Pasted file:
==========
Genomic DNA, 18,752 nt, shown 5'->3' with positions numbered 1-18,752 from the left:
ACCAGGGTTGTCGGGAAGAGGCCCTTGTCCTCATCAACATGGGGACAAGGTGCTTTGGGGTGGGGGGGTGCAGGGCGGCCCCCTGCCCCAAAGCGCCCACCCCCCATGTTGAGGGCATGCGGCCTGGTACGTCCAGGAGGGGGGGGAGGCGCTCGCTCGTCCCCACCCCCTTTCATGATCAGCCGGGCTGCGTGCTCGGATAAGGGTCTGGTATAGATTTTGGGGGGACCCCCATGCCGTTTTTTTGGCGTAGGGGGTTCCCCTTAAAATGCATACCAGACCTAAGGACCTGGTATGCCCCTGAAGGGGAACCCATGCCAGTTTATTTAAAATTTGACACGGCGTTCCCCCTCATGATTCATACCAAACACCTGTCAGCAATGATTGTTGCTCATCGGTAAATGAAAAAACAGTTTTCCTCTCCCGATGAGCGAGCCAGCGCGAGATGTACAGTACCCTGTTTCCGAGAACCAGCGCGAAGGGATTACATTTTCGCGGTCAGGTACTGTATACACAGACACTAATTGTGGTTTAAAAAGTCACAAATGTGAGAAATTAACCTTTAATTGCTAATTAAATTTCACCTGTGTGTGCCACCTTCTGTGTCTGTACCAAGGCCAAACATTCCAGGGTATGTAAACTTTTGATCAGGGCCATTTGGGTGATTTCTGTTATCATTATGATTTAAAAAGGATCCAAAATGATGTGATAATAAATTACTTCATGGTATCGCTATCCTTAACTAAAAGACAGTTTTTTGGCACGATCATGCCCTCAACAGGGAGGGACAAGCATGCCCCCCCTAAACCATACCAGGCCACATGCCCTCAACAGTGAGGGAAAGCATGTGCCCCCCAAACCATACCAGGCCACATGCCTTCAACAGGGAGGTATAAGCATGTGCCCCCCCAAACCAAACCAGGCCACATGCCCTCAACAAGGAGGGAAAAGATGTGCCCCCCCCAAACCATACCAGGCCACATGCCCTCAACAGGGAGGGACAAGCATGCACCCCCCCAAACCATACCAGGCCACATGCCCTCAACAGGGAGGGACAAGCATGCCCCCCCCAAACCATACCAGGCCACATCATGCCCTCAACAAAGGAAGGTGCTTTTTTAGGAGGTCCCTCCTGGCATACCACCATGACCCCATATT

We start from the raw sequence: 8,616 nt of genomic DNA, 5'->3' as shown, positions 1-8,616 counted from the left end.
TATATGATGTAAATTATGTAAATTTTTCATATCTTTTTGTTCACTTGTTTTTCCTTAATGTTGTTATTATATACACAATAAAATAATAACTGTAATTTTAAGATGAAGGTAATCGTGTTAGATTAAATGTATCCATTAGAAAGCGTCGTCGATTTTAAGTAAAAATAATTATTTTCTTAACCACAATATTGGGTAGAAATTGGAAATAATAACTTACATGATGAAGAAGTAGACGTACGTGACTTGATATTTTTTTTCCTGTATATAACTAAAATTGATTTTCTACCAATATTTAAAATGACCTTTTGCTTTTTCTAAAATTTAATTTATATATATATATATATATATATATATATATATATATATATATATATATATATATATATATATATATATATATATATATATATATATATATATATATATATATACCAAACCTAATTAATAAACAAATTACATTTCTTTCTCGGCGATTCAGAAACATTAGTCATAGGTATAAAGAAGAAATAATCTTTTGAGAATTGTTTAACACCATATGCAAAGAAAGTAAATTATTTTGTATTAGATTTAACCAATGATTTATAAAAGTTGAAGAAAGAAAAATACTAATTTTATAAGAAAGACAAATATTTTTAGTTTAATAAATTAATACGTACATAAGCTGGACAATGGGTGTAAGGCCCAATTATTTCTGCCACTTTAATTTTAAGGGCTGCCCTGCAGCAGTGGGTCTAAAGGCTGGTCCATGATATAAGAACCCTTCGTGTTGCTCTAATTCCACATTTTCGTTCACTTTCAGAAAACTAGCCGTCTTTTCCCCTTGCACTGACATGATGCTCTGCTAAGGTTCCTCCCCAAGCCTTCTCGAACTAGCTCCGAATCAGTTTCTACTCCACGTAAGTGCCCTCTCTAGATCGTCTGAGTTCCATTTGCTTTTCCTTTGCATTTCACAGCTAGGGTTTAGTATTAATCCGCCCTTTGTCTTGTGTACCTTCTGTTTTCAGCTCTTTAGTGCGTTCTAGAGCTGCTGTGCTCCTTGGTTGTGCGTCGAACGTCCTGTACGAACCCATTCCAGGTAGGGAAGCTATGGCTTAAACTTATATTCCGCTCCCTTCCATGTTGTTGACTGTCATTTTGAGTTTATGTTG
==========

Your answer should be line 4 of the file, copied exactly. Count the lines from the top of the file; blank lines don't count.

TATATGATGTAAATTATGTAAATTTTTCATATCTTTTTGTTCACTTGTTTTTCCTTAATGTTGTTATTATATACACAATAAAATAATAACTGTAATTTTAAGATGAAGGTAATCGTGTTAGATTAAATGTATCCATTAGAAAGCGTCGTCGATTTTAAGTAAAAATAATTATTTTCTTAACCACAATATTGGGTAGAAATTGGAAATAATAACTTACATGATGAAGAAGTAGACGTACGTGACTTGATATTTTTTTTCCTGTATATAACTAAAATTGATTTTCTACCAATATTTAAAATGACCTTTTGCTTTTTCTAAAATTTAATTTATATATATATATATATATATATATATATATATATATATATATATATATATATATATATATATATATATATATATATATATATATATATATATATATATATATACCAAACCTAATTAATAAACAAATTACATTTCTTTCTCGGCGATTCAGAAACATTAGTCATAGGTATAAAGAAGAAATAATCTTTTGAGAATTGTTTAACACCATATGCAAAGAAAGTAAATTATTTTGTATTAGATTTAACCAATGATTTATAAAAGTTGAAGAAAGAAAAATACTAATTTTATAAGAAAGACAAATATTTTTAGTTTAATAAATTAATACGTACATAAGCTGGACAATGGGTGTAAGGCCCAATTATTTCTGCCACTTTAATTTTAAGGGCTGCCCTGCAGCAGTGGGTCTAAAGGCTGGTCCATGATATAAGAACCCTTCGTGTTGCTCTAATTCCACATTTTCGTTCACTTTCAGAAAACTAGCCGTCTTTTCCCCTTGCACTGACATGATGCTCTGCTAAGGTTCCTCCCCAAGCCTTCTCGAACTAGCTCCGAATCAGTTTCTACTCCACGTAAGTGCCCTCTCTAGATCGTCTGAGTTCCATTTGCTTTTCCTTTGCATTTCACAGCTAGGGTTTAGTATTAATCCGCCCTTTGTCTTGTGTACCTTCTGTTTTCAGCTCTTTAGTGCGTTCTAGAGCTGCTGTGCTCCTTGGTTGTGCGTCGAACGTCCTGTACGAACCCATTCCAGGTAGGGAAGCTATGGCTTAAACTTATATTCCGCTCCCTTCCATGTTGTTGACTGTCATTTTGAGTTTATGTTG